One of the most common reasons for developing a distributed database system is to provide redundancy and fault tolerance. By the same token, a distributed system should not require scheduled outages to perform maintenance such as adding and removing a site or upgrading software. Of course, in the ideal world we would have zero downtime, scheduled or not, however unplanned outages are difficult to avoid entirely.

Definition of Continuous Operation Distributed System

Continuous operation of a distributed system means that no maintenance tasks should require an outage of the entire system. Maintenance tasks may include upgrades to the operating system or RDBMS or the addition and deletion of participating sites.
If the Oracle distributed system is built on database links and simple replication (i.e., read-only snapshots), then there are no maintenance activities that would require an outage of the entire distributed environment. Sites can be added or removed at any time, and upgrades can be executed without impacting participating sites. However, if you are using the advanced replication facilities, Oracle imposes certain limitations. Most significantly, if you wish to add a new master or snapshot site to a replicated environment, you must coordinate the addition so that the data at the new site includes data changes that may have occurred while the new site is being instantiated.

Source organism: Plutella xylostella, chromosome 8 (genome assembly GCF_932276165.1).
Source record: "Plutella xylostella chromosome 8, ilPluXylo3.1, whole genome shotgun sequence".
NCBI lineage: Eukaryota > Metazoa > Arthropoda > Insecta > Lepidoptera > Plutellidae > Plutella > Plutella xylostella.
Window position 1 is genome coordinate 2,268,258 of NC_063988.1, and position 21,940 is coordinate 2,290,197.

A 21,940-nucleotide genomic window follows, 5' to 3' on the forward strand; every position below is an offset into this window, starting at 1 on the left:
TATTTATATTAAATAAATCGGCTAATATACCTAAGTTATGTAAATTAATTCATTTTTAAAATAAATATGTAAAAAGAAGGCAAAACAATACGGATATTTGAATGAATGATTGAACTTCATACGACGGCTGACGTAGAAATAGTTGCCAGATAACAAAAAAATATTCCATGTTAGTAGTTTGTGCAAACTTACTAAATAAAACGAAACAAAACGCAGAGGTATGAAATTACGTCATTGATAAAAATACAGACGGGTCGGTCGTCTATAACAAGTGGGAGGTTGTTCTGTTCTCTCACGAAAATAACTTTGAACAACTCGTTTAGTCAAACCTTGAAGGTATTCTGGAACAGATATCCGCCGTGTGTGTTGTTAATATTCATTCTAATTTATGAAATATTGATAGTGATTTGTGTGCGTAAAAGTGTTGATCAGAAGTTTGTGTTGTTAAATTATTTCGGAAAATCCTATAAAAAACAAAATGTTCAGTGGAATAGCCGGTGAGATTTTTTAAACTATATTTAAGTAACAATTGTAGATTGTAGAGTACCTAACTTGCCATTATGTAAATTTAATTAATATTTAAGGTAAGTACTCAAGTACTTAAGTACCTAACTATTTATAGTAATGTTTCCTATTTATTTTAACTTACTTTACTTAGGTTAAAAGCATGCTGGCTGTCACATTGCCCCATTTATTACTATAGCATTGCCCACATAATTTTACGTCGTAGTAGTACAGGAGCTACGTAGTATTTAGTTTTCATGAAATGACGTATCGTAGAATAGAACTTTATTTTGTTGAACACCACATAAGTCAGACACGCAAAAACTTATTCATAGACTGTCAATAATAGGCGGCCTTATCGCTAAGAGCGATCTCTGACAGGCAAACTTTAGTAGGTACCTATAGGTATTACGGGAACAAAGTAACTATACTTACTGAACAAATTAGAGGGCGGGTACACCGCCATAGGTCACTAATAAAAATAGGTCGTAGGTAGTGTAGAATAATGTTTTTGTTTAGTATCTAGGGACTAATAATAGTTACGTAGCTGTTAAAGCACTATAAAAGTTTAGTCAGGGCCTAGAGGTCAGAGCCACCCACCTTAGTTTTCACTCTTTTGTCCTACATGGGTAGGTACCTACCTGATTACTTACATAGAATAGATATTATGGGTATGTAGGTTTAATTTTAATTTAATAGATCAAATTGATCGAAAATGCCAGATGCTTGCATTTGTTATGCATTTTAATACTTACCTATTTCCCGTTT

Distributed Databases eliminates Central Database Reliance

Ideally, all sites are equally remote, and no one site has governing authority over another.
Each site retains its own Oracle data dictionary and table security.